May 21 at 3:20 PM • Comments: 2 • Views: 13128

Is Shingles Contagious?

Fact: The Varicella zoster virus is contagious.

The Chicken Pox Infection

Chicken pox is the initial condition caused by infection of the Varicella zoster virus. Chicken pox is highly contagious. This is due to the fact that the virus can be spread through the air via droplets from an infected individual coughing or sneezing. The virus can also be spread by physical contact with an individual who has an infection.

Fact: The Varicella zoster virus is the cause for the condition of shingles.

The Shingles Infection

Shingles is the recurring infection of the Varicella zoster virus. After a chicken pox infection, the virus lies dormant in spinal nerve cells. This dormancy can last for years. When the virus is reactivated, it is commonly associated with a banding red rash and fluid filled blisters. The banding is due to the manner in which spinal nerves spread through the body. Typically, shingles infections are limited to one spinal nerve, hence the banding. Shingles is contagious, but only through physical contact with fluid from a blister. Shingles is not responsible for air borne transmission of the Varicella zoster virus.

Fact: Shingles is contagious.

Shingles Infection: Risk Factors

There are certain risk factors that put certain individuals at a higher risk for reactivation of the Varicella zoster virus.

  • Chickenpox Infection: Anyone who has contracted chicken pox is at risk for the development of shingles.
  • Weakened Immune System : Anyone who has previously contracted chicken pox, with a weakened immune system has an increased risk for development of shingles.
  • Infants and Newborns: Both infants and newborn babies are at increased risk for chicken pox infections as their immune systems are not developed. Once the chicken pox infection has healed, shingles reactivation is more common.
  • Pregnant Women: Pregnant women are more susceptible to shingles reactivation, and an initial contraction with the varicella zoster virus into the development of chicken pox can lead to potential complications with pregnancy.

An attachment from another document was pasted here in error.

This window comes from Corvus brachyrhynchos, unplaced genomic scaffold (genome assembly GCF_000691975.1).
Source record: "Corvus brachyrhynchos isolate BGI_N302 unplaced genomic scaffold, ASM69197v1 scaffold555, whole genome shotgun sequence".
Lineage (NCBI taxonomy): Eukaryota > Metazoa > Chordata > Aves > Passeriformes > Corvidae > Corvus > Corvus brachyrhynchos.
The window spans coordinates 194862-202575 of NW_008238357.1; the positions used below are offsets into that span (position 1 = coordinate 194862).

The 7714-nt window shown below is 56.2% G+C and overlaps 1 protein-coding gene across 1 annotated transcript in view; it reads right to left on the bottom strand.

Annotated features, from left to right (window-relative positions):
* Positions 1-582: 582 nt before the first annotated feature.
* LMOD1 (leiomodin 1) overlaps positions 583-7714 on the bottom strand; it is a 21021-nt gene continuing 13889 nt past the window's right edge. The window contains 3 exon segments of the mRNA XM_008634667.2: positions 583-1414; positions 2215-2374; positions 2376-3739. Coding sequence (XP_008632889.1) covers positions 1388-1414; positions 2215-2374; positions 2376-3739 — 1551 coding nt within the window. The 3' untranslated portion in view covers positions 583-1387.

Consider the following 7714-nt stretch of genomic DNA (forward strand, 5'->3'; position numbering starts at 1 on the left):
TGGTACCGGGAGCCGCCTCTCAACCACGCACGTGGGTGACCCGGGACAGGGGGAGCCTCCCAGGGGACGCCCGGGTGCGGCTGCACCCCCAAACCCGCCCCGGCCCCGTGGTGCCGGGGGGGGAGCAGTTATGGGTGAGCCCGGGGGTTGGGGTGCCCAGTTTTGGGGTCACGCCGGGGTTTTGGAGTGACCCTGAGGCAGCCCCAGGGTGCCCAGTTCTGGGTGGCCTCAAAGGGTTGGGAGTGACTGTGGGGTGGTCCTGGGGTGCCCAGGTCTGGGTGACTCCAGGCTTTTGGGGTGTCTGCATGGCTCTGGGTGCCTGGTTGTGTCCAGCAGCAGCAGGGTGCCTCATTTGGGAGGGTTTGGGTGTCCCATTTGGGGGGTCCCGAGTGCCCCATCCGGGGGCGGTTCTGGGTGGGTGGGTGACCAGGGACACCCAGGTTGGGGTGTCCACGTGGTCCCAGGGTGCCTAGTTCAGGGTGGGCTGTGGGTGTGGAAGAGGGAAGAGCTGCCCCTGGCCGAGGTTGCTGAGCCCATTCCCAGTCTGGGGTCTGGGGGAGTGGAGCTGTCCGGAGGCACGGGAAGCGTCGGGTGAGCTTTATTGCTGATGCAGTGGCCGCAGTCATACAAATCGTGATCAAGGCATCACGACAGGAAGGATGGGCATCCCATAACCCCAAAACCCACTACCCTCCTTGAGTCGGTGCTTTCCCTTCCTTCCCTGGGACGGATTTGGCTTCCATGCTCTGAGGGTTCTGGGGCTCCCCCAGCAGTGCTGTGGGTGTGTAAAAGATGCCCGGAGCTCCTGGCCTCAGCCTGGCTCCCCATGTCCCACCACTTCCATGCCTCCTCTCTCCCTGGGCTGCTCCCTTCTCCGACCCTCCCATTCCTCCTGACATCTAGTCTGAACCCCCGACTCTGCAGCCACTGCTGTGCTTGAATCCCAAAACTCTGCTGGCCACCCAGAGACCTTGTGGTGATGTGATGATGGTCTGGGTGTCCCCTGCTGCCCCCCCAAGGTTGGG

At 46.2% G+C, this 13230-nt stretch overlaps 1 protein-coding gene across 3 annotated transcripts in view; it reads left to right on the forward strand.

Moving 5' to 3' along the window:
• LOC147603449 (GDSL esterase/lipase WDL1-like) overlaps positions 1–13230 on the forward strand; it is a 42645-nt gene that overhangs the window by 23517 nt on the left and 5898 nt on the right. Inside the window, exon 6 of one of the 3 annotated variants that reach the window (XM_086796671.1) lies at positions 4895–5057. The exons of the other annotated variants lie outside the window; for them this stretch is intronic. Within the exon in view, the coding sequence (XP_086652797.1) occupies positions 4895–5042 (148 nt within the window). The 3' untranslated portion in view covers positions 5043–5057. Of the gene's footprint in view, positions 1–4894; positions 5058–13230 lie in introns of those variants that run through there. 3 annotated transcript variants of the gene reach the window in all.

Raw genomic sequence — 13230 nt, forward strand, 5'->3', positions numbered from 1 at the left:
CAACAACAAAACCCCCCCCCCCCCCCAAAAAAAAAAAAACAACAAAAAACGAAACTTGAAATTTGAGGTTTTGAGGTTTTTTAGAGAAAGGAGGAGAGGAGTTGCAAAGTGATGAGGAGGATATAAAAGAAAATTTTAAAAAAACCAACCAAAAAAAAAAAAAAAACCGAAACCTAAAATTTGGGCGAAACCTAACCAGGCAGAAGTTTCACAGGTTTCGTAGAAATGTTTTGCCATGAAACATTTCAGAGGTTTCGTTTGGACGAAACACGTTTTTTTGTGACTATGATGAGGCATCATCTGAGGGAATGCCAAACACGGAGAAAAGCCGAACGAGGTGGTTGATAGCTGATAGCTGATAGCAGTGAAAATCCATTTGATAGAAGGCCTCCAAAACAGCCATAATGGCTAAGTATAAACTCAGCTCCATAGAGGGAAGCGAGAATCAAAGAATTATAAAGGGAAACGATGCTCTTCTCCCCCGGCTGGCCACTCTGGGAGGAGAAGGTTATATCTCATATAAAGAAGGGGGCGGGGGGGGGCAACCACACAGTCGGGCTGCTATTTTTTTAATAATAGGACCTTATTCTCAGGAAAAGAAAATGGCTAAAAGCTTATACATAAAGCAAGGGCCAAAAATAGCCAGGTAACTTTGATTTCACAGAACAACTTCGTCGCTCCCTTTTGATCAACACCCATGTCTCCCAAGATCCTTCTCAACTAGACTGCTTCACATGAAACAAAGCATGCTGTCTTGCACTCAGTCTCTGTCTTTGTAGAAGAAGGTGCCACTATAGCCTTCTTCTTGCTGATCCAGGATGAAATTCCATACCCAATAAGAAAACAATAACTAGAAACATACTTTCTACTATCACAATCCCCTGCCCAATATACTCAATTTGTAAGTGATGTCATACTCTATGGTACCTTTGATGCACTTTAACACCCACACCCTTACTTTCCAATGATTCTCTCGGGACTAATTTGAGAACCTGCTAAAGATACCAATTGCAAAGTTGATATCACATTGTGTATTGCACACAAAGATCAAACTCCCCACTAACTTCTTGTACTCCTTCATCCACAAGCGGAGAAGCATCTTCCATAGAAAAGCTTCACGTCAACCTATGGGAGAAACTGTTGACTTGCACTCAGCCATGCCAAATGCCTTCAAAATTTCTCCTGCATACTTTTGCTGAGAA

• Age: The majority of shingles outbreaks occur in older adults over the age of 60.

Fact: Everyone and anyone who has contracted the Varicella zoster virus and suffered from the illness of chicken pox, regardless of severity, is at risk for the development of shingles.

The Shingles Vaccination

The Food and Drug Administration (FDA) has approved a shingles vaccine recommended for all individuals over the age of 60 that have contracted the chicken pox infection. There is also an FDA approved chicken pox vaccine, typically given to children. The vaccination does not guarantee shingles outbreak prevention, but has been shown to effectively suppress some outbreaks while decreasing overall rates of developing complications associated with shingles, such as postherpetic neuralgia. The vaccination is as single injection, typically located to the upper arm, known as Zostavax. The shingles vaccination is not right for all individuals and should be discussed with a physician. Most of thetiem Shingles can be managed with natural treatments.

Fact: There currently exist several organizations and many medical institutions that perform Varicella zoster research in an attempt to develop more effective treatment and prevention methods.

Sources:

http://www.mayoclinic.org/diseases-conditions/shingles/expert-answers/shingles-vaccine/faq-20057859

http://www.webmd.com/skin-problems-and-treatments/shingles/understanding-shingles-basics

http://www.mayoclinic.org/diseases-conditions/shingles/basics/definition/con-20019574

2 Comments

  • Smartliving Guest Smartliving Guest

    My husband developed shingles but did not know it was shingles until four days later when he went to the doctor. It was at this time when we were aware of the virus. My daughter is expecting in August and had been around my husband for days prior to the awareness. I also have a grandson that is 2 1/2 years old. My question is whether or not we should be concerned about either of the situations? I am concerned and would like a confirmation. My daughter had a mild case of chicken pox when she was about 18 months to 2 years old. My grandson has had the vaccine. Thank you for your time in answering. Commented on HelloLife · March 18, 2009 at 11:51 AM

  • Smartliving Guest Smartliving Guest

    I heard of shingles but did not know that much about it. This article was very helpful. Commented on HelloLife · September 16, 2009 at 8:40 AM

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